'This Week' Transcript: Tax Deal

AMANPOUR: He did say elections have consequences, and he's basically said that again, as -- as he's been pushing this through.

(CROSSTALK)

DOWD: But, Christiane -- but, Christiane, the thing about -- everybody keeps trying to compare this to Bill Clinton in 1994 and the aftermath of the election. The huge difference between that is the economy was growing, was doing well.

What he made -- Bill Clinton had made bad management decisions in the two years that he had run up, a series of things, Travelgate, "don't ask/don't tell," a bunch of things that he could then adjust and make different decisions.

Barack Obama is in an economy that's only worsened since he's been president of the United States. He can only solve his problems management-wise if the economy improves. If the economy doesn't improve, he can have a thousand meetings with Republicans...

(CROSSTALK)

AMANPOUR: ... presumably an attempt to make the economy improve and...

(CROSSTALK)

KRUGMAN: It's a very modest attempt. And, again, the timing thing -- you really have to think that the timing thing is -- is critical. Something that makes the economy improve for a while and then gives up the gains, which is kind of what's in there...

ROBERTS: But, Paul, it doesn't mean this is the last act, you know.

KRUGMAN: Oh, it does, because he'll be...

(CROSSTALK)

ROBERTS: ... keep acting throughout the next year.

KRUGMAN: No, he'll be right over the barrel again...

AMANPOUR: You heard what -- what David Axelrod said, that, no, this is temporary, it's not going to be permanent. Do you believe that?

KRUGMAN: No. I mean, it's...

AMANPOUR: Do you believe it?

ROBERTS: It depends.

KRUGMAN: I mean, they swore up and down they weren't going to do what they did just now. I mean, it's...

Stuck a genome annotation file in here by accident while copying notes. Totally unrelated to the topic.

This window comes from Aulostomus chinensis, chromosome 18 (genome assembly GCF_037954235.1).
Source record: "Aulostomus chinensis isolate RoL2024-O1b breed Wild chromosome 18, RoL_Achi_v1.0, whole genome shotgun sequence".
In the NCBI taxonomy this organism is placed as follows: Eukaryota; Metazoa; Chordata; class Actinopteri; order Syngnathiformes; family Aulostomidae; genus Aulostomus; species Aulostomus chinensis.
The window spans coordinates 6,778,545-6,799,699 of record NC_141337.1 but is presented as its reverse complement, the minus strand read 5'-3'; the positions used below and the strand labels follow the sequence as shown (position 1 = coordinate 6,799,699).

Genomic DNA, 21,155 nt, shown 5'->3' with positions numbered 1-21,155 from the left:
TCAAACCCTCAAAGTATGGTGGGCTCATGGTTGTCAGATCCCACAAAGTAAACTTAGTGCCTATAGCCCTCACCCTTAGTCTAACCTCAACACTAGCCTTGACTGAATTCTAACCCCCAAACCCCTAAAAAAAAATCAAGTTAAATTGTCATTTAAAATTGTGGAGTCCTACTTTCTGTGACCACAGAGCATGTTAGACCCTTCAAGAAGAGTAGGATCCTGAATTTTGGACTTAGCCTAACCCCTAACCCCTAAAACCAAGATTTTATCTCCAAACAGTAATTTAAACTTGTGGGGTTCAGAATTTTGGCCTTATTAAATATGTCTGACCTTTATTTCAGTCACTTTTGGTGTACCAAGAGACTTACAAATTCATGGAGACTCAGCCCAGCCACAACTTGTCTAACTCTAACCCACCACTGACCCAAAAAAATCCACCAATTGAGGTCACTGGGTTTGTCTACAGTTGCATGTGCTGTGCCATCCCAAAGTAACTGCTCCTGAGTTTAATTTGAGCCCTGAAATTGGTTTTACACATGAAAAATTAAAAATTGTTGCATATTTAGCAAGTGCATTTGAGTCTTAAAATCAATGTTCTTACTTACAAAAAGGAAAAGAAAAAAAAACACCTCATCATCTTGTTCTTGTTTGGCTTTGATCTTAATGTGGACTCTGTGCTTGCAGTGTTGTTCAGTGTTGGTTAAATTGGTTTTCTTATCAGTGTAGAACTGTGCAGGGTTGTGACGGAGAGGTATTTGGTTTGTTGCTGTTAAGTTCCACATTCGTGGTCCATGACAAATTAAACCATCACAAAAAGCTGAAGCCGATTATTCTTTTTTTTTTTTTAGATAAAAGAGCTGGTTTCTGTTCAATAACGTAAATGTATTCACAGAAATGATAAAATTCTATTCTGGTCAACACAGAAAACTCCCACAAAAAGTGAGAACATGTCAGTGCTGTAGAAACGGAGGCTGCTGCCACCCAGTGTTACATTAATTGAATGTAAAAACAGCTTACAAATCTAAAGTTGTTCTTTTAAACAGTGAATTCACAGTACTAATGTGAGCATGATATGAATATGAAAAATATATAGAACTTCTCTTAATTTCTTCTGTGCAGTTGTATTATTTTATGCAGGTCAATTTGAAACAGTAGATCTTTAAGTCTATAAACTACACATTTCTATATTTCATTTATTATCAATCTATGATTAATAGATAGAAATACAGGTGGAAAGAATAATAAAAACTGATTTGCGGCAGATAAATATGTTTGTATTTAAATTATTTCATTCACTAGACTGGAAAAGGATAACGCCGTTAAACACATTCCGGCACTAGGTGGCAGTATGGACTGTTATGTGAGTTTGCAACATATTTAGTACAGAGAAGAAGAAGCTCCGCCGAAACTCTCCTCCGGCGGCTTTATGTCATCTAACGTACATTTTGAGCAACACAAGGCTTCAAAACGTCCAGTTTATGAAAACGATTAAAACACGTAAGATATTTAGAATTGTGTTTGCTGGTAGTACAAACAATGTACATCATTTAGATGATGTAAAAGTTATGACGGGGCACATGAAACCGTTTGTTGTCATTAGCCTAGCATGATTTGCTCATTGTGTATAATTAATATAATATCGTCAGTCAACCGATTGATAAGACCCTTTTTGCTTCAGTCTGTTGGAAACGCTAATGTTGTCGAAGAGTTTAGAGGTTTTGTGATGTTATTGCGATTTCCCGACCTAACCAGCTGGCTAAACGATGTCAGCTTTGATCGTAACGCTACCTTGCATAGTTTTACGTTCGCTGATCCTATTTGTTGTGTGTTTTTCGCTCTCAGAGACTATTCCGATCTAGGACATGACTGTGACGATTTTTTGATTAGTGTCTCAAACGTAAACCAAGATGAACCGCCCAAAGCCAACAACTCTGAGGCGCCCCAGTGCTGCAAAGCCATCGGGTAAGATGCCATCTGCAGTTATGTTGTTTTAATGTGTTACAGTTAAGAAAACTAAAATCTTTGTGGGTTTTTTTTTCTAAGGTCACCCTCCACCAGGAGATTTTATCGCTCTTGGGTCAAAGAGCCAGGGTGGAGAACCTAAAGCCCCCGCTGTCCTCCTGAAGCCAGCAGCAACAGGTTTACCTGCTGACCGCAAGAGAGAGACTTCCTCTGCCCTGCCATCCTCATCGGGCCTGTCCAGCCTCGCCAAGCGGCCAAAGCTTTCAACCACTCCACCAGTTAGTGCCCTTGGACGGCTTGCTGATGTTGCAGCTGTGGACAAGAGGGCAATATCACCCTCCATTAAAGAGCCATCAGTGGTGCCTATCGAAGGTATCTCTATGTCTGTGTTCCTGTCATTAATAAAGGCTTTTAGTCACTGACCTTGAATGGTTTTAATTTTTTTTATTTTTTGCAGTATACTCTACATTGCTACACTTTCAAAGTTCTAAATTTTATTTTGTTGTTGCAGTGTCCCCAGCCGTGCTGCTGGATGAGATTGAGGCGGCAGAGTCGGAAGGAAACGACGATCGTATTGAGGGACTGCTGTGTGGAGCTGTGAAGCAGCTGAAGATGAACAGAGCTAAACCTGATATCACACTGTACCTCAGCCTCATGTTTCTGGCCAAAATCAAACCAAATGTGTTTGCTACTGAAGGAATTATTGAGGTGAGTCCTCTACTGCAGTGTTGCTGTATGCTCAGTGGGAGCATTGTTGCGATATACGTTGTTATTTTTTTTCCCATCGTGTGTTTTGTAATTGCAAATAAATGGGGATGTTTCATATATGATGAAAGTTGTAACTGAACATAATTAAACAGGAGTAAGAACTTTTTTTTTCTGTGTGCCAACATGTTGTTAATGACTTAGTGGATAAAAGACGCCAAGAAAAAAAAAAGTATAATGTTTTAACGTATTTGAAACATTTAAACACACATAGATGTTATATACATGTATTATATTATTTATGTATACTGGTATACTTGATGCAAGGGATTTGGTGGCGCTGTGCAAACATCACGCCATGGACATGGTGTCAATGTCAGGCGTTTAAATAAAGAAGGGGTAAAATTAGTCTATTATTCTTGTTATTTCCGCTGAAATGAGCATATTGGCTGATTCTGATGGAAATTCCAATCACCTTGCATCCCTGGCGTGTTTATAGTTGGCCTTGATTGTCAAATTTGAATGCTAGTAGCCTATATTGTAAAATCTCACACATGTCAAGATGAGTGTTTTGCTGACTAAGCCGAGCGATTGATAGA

ROBERTS: Congress -- you know, Congress works its will, which is the way it's supposed to work, and -- and they'll decide, when we get to -- the time comes.

KRUGMAN: And let me just say, all of this stuff -- I mean, I talk to the, you know, guys who do number-crunching on elections, all of this stuff about triangulating, moving to the center (inaudible) they say none of it matters. What matters is the economy, and specifically what matters is how fast the economy is growing in the six to nine months before the election. That's really all that matters. I don't think...

(CROSSTALK)

AMANPOUR: So you're the economist. How fast do you think the economy is going to grow?

KRUGMAN: I think it's going to do OK. It's going to do something like 3.5 percent, 4 percent over the next year, which will bring unemployment down some, and then it will stall.

AMANPOUR: Some? How much?

KRUGMAN: What? Oh, it brings us down by a half a point, one point. We're still talking about insanely high unemployment, and it will still be insanely high in 2012.

DOWD: And that's the reality check I think we have to have here, is because in order for that to really improve, if -- if -- if Barack Obama added 2 million jobs in the next 18 months, he loses re-election, because basically the unemployment...

(CROSSTALK)

DOWD: ... rate has not adjusted. If he adds 2 million jobs in the next 18 months, he has to add 3 million or 4 million or 5 million jobs in the next 18 months...

(CROSSTALK)

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